Lynton & Barnstaple Rolling Stock in
by Bob Barnard
I began constructing L&B rolling stock in
1967, as a teenager, and so some of my models are now older than the
originals ever were! Although the commercially available kits and parts
have changed immeasurably during the intervening period, I tend to stick
to my tried and tested construction methods.
I have finally built all five L&B locos, starting with “Taw” some 40 years
ago and finishing with the completion of “Yeo” in 2007. This latter is the
only kit-built loco – all the others having been scratchbuilt, using TT or
N gauge wheels, proprietary gears and motors (am I the only modeller to
have Triang X500 and K’s motors still in regular use?). My preferred
arrangement involves the motor placed horizontally in the cab, driving an
intermediate shaft through spur reduction gears. A worm gear on this shaft
drives a pinion on the driving axle of the loco.
As “Lyn”, the Baldwin 2-4-2T, has a rather
short coupled wheelbase, the chassis of this engine is fully compensated
to give a smoother ride.
Carriages are mainly scratchbuilt from
polystyrene sheet, the windows being cut out using a steel jig, punches
and needle files. Microstrip panelling is added (a really fun job!), and
the sides and ends are then assembled round a wooden floor. Interior
details are added (in rudimentary form) and painted, before the glazing is
added. I like to leave some of the droplight windows open on my models.
Somehow, I managed to paint “smoking” and “no smoking” signs on the
windows, and I have recently added destination boards and put tail lamps
on certain coaches. I find the overall effect of these coaches is more
pleasing than etched brass kits, although I do have one such coach. Coach
bogie frames are cut from brass sheet, and folded round 6mm disc wheelsets.
All bogie vehicles have “three-point” suspension, with one bogie providing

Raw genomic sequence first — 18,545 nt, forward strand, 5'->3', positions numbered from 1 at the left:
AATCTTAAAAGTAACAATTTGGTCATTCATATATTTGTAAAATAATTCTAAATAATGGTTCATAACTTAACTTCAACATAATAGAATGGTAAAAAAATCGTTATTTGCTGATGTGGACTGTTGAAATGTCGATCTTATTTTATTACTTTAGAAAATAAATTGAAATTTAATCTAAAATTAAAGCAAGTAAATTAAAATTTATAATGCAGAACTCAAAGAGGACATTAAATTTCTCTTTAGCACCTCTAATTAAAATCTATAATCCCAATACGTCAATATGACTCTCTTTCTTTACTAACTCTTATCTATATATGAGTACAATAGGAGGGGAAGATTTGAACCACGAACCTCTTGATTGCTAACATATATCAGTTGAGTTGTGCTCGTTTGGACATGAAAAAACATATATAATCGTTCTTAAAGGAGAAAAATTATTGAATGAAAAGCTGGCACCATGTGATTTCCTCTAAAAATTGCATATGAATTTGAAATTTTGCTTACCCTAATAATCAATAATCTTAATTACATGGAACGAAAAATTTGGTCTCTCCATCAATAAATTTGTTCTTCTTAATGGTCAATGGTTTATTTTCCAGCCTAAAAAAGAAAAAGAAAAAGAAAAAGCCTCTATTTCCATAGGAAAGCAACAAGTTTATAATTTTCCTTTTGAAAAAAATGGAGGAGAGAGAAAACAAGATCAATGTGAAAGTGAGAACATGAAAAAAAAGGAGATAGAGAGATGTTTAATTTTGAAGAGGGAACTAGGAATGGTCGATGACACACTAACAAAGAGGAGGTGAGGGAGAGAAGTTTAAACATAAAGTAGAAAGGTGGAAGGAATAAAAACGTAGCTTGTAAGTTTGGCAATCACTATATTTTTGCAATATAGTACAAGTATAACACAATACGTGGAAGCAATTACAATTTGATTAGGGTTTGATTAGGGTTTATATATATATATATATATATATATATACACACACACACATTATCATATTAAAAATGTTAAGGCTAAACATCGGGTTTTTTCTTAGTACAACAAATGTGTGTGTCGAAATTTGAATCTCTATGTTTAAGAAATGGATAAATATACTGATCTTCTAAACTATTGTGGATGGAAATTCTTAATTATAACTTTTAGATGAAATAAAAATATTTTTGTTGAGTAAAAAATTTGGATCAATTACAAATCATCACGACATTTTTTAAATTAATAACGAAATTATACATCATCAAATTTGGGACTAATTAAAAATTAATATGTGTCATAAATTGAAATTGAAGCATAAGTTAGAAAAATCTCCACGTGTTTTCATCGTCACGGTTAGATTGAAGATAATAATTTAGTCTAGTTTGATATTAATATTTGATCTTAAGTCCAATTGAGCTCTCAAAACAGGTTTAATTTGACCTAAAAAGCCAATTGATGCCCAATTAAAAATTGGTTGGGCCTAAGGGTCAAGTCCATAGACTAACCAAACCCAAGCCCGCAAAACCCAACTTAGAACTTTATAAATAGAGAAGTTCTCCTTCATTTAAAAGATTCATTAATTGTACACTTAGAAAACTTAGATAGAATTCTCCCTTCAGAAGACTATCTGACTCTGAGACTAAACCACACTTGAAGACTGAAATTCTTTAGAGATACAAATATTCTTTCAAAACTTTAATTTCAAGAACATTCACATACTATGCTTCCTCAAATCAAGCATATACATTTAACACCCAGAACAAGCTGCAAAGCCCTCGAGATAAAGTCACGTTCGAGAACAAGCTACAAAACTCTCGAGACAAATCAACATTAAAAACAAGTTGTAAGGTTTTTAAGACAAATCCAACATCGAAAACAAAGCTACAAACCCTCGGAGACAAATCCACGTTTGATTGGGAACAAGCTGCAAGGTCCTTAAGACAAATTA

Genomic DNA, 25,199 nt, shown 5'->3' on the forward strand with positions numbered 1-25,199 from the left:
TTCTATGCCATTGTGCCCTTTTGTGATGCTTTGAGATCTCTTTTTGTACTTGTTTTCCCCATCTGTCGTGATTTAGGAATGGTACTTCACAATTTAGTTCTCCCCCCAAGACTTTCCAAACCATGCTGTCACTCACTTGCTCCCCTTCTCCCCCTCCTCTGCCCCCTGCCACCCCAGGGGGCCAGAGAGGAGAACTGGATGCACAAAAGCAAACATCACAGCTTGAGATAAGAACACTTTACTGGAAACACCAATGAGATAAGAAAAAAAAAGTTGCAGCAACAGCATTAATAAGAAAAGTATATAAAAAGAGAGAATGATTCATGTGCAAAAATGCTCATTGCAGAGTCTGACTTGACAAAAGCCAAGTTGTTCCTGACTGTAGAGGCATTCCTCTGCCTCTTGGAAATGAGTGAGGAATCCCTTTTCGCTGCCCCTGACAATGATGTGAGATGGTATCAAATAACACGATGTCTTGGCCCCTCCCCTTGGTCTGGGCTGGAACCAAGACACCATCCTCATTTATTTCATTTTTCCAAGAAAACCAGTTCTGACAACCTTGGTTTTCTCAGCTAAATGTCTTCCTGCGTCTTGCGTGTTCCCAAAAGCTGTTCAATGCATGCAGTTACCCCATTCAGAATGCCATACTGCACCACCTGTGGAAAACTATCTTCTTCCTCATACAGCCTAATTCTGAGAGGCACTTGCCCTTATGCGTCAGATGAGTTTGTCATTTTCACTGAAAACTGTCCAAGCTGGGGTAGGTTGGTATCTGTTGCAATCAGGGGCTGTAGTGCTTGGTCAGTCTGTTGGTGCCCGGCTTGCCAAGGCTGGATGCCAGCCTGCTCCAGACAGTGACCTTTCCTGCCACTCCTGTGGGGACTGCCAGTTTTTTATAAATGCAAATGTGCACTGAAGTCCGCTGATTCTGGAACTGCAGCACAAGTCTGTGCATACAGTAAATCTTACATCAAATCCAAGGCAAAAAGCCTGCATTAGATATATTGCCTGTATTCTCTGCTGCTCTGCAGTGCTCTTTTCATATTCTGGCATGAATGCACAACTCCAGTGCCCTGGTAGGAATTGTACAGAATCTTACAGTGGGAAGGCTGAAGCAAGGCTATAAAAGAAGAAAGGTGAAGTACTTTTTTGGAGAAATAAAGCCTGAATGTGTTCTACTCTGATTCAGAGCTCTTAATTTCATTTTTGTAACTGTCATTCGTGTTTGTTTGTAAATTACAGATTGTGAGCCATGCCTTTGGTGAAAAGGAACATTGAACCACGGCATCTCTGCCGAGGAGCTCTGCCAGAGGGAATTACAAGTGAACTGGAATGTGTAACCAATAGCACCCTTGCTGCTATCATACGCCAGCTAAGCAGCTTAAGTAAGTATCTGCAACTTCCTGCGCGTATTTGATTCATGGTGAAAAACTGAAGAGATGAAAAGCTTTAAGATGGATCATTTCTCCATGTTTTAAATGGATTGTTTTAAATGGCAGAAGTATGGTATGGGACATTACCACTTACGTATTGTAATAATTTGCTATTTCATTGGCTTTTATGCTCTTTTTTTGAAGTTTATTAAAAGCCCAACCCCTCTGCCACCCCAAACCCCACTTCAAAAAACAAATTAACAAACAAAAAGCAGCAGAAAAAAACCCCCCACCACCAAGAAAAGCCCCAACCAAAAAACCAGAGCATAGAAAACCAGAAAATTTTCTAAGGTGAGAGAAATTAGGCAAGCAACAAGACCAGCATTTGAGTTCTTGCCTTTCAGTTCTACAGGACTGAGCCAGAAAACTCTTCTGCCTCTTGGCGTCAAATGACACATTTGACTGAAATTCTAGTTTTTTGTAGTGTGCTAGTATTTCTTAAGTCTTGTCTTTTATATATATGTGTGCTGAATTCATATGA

lateral stability, and the other able to rock from side to side a little
to accommodate my uneven track.
Freight stock is partly scratchbuilt, but
more recently I have used some of the excellent kits available for L&B
rolling stock. My preference is to use whitemetal kits for 4-wheeled stock
(for the weight – although I fit plastic roofs rather than whitemetal
ones), and etched brass kits for bogie stock, although I do have several
plastic kit-built wagons (heavily weighted)
The ex-War Department cranes are built from
an etched brass kit, which saved a huge amount of effort, in research and
Couplers are the correct “Jones-Calthrop” chopper type, with hooks only
fitted at the Lynton end of stock. I originally used K’s couplers, but now
I use Meridian Models ones, with more substantial brass hooks fitted.
There are occasional casualties to couplers in use, and so couplers on
locos are scratch built from nickel silver for extra strength.
The various books about the L&B contain
drawings and photographs of all the L&B rolling stock, although modellers
should beware of differences in lettering of some stock.
I now possess about half the L&B’s total rolling stock fleet. There is
little point in building too much more, as I have no space to store any of